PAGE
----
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Banks To Name And Shame Corporate Debt Defaulters

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Fed up with a profitable textile company's failure to repay its loan, UCO Bank has taken its grievance public, placing newspaper ads last month that brand the industrialist owner of S Kumar's Nationwide Ltd a defaulter.
 
State Bank of India (SBI), Bank of India Ltd and Bank of Baroda are also preparing to name and shame corporate borrowers which are not paying them back, bank executives told media.
 
This aggressive tactic for dealing with bad debt marks a major departure from the traditional laid-back approach of lenders.
 
Weighed down by stressed loans of nearly $150 billion - equivalent to more than 10 per cent of bank assets in the country - and against a backdrop of the slowest economic growth in a decade, banks are bringing an unprecedented intensity to their recovery efforts.
 
"We are going hammer and tongs to recover loans," said M S Raghavan, executive director at Bank of India, which last year began opening debt recovery branches to pursue defaulting borrowers.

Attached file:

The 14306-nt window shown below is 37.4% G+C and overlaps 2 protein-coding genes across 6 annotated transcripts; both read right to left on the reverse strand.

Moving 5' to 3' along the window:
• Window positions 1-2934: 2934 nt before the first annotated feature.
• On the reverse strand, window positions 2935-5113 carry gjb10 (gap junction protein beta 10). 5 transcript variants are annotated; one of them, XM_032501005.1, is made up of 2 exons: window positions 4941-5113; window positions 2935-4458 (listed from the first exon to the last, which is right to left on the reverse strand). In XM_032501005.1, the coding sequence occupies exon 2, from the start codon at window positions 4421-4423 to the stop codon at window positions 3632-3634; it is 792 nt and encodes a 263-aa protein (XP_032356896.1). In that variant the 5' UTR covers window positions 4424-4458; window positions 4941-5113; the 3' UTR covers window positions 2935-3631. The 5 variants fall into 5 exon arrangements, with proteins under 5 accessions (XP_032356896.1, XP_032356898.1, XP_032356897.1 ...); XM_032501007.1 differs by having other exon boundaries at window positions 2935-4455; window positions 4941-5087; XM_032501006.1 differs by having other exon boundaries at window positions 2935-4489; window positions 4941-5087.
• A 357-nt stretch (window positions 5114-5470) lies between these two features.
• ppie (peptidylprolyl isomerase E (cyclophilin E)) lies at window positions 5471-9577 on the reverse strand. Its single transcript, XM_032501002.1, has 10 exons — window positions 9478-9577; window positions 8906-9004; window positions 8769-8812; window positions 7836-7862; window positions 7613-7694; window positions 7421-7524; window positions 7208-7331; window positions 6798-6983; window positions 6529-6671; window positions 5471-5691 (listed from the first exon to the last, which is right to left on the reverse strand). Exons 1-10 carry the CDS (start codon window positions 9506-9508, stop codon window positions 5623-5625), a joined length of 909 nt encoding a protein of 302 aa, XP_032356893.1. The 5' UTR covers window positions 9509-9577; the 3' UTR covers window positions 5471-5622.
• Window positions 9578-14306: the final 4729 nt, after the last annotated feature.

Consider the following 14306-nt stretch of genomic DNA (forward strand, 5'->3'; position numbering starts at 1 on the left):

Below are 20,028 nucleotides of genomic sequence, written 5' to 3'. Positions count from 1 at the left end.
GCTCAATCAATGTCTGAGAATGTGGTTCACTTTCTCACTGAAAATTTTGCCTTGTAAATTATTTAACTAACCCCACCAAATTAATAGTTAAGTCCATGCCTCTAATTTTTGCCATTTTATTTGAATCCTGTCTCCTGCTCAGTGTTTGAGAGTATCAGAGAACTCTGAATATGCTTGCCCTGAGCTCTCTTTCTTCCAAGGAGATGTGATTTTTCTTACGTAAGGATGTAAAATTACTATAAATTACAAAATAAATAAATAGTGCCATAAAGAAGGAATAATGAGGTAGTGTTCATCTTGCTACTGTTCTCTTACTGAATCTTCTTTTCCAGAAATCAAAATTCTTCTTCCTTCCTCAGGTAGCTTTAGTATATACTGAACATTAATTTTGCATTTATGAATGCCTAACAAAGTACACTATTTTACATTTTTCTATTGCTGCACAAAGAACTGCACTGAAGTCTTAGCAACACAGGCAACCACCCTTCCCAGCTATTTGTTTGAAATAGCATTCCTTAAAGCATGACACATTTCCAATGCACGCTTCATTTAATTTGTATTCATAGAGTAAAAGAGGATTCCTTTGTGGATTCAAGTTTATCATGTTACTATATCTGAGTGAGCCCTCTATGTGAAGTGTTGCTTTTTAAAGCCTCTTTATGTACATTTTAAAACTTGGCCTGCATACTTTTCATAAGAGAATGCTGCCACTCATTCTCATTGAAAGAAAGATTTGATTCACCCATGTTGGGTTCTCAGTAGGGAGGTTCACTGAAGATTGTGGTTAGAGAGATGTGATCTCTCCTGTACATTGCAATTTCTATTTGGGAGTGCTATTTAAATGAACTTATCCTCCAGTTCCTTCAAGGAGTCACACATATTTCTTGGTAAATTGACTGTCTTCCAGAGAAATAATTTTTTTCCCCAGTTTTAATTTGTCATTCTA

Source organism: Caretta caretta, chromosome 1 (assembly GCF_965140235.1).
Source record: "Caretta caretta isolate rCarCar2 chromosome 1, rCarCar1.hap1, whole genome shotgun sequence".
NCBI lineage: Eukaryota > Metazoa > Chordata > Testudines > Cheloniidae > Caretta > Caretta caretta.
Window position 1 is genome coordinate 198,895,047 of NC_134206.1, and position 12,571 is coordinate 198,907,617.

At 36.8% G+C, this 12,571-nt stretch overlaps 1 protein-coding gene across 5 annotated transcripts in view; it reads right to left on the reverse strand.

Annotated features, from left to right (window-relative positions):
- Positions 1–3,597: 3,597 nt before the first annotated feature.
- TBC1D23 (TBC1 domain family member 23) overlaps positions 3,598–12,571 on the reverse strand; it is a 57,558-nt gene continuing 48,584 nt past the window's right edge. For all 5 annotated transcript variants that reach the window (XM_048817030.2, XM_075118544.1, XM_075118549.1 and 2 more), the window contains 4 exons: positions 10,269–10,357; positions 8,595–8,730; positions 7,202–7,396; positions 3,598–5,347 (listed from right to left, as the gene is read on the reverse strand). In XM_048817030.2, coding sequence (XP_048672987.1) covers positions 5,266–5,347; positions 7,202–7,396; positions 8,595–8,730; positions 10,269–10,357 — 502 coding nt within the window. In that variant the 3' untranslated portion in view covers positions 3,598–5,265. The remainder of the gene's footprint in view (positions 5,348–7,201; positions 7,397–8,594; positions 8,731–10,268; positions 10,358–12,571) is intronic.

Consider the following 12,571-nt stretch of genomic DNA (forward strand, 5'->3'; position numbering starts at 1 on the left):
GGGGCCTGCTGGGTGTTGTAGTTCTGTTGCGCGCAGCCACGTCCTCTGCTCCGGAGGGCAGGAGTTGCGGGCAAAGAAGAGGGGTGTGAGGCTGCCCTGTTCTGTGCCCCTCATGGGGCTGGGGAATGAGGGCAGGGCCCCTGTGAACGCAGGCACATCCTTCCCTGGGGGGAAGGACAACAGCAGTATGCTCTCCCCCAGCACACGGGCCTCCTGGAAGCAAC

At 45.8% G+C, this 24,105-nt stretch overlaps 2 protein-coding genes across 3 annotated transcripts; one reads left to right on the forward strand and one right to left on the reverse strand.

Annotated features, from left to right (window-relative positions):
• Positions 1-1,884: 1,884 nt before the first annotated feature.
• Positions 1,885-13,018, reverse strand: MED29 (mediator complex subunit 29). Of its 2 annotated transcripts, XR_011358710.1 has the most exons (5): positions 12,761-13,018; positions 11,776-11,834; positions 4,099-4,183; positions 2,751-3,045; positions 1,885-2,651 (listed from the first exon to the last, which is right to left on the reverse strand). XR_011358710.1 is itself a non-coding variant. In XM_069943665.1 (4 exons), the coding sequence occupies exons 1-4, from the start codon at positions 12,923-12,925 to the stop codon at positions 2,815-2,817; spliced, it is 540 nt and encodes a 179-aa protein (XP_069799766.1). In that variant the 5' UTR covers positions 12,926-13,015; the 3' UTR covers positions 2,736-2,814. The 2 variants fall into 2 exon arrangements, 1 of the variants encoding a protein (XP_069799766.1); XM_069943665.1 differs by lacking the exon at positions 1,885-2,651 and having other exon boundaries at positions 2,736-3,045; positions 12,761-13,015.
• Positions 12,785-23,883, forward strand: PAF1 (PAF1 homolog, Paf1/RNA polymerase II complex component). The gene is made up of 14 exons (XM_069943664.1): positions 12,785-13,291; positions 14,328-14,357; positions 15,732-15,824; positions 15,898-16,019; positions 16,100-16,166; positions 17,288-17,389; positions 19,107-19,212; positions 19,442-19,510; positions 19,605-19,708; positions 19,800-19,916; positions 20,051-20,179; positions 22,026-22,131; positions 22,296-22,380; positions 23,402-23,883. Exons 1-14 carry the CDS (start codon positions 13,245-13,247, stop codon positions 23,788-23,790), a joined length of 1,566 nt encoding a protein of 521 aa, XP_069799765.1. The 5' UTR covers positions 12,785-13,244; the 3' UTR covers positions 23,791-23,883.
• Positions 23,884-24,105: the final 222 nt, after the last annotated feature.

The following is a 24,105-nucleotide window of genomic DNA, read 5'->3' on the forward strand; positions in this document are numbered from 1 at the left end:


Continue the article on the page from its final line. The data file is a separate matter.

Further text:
In the banks' arsenal of debt recovery tools are the power to seize and sell assets, take deadbeat borrowers to court, sell loans to investors, and beef up debt recovery teams, although a slow-moving legal system and the lack of a bankruptcy process limit their effectiveness.
 
Officials at state banks, which account for about three-quarters of lending in India, expect the push will cut bad loan ratios by at least 1 percentage point.
 
Bank of India's non-performing loan (NPL) ratio improved slightly to 2.99 per cent of total assets at end-March from 3.08 per cent at end-December.
 
"If we don't intensify, nothing is going to come to us," Raghavan said.
 
Traditionally, Indian lenders, especially those controlled by the government, have tried to nurse customers through tough times by easing terms or "evergreening" loans - giving new loans to pay old ones - an unlawful practice that many in the industry say is common.
 
In a country where businesses thrive on personal relationships, banks have typically avoided involving the courts or liquidating assets - time-consuming efforts which often yield only minor results.
 
Even the so-called "fast-track courts" for banks, formed in the last decade, can take more than two years to resolve a case.
 
The reserve Bank of India has called for better management of bad debts, and wants to strengthen oversight by lenders.
 
Banks tried to recover on $10.9 billion in bad loans but managed just a quarter of that through liquidation and lawsuits in the year ended March 2012, the latest data from the RBI shows.
 
Banks are particularly needled by business chiefs who sit on huge personal fortunes, but whose companies fail to repay loans.
 
In March, Finance Minister P Chidambaram asked state banks to move against rich "promoters" to recover loans from failing companies after a $1.4 billion default by Kingfisher Airlines Ltd, controlled by liquor baron Vijay Mallya.

(Reuters)


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